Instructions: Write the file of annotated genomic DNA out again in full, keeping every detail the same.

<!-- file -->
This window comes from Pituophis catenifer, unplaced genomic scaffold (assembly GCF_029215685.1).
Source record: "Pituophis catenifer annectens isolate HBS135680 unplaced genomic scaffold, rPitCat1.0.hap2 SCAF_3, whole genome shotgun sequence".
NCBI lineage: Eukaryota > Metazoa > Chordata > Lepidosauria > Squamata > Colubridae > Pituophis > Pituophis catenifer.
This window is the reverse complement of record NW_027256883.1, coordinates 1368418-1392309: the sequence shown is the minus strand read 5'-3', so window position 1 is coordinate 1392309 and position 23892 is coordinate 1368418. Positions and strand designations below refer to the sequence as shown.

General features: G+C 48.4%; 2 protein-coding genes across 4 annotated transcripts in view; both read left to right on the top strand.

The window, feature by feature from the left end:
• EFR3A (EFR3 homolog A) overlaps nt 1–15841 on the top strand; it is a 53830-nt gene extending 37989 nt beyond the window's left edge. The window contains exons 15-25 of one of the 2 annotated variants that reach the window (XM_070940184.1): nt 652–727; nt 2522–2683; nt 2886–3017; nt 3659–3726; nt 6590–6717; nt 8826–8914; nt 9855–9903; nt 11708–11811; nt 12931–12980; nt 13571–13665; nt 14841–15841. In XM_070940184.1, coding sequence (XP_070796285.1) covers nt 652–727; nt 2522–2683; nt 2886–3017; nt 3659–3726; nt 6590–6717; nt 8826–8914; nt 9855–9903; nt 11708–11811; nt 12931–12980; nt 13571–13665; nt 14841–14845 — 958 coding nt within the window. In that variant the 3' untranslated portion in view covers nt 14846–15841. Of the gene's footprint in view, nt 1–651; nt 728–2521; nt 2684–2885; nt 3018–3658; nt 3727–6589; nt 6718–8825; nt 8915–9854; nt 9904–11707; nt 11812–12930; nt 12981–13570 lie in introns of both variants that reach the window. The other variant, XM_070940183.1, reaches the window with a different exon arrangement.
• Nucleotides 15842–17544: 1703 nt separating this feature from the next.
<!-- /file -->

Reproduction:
This window comes from Pituophis catenifer, unplaced genomic scaffold (assembly GCF_029215685.1).
Source record: "Pituophis catenifer annectens isolate HBS135680 unplaced genomic scaffold, rPitCat1.0.hap2 SCAF_3, whole genome shotgun sequence".
NCBI lineage: Eukaryota > Metazoa > Chordata > Lepidosauria > Squamata > Colubridae > Pituophis > Pituophis catenifer.
This window is the reverse complement of record NW_027256883.1, coordinates 1368418-1392309: the sequence shown is the minus strand read 5'-3', so window position 1 is coordinate 1392309 and position 23892 is coordinate 1368418. Positions and strand designations below refer to the sequence as shown.

General features: G+C 48.4%; 2 protein-coding genes across 4 annotated transcripts in view; both read left to right on the top strand.

The window, feature by feature from the left end:
• EFR3A (EFR3 homolog A) overlaps nt 1–15841 on the top strand; it is a 53830-nt gene extending 37989 nt beyond the window's left edge. The window contains exons 15-25 of one of the 2 annotated variants that reach the window (XM_070940184.1): nt 652–727; nt 2522–2683; nt 2886–3017; nt 3659–3726; nt 6590–6717; nt 8826–8914; nt 9855–9903; nt 11708–11811; nt 12931–12980; nt 13571–13665; nt 14841–15841. In XM_070940184.1, coding sequence (XP_070796285.1) covers nt 652–727; nt 2522–2683; nt 2886–3017; nt 3659–3726; nt 6590–6717; nt 8826–8914; nt 9855–9903; nt 11708–11811; nt 12931–12980; nt 13571–13665; nt 14841–14845 — 958 coding nt within the window. In that variant the 3' untranslated portion in view covers nt 14846–15841. Of the gene's footprint in view, nt 1–651; nt 728–2521; nt 2684–2885; nt 3018–3658; nt 3727–6589; nt 6718–8825; nt 8915–9854; nt 9904–11707; nt 11812–12930; nt 12981–13570 lie in introns of both variants that reach the window. The other variant, XM_070940183.1, reaches the window with a different exon arrangement.
• Nucleotides 15842–17544: 1703 nt separating this feature from the next.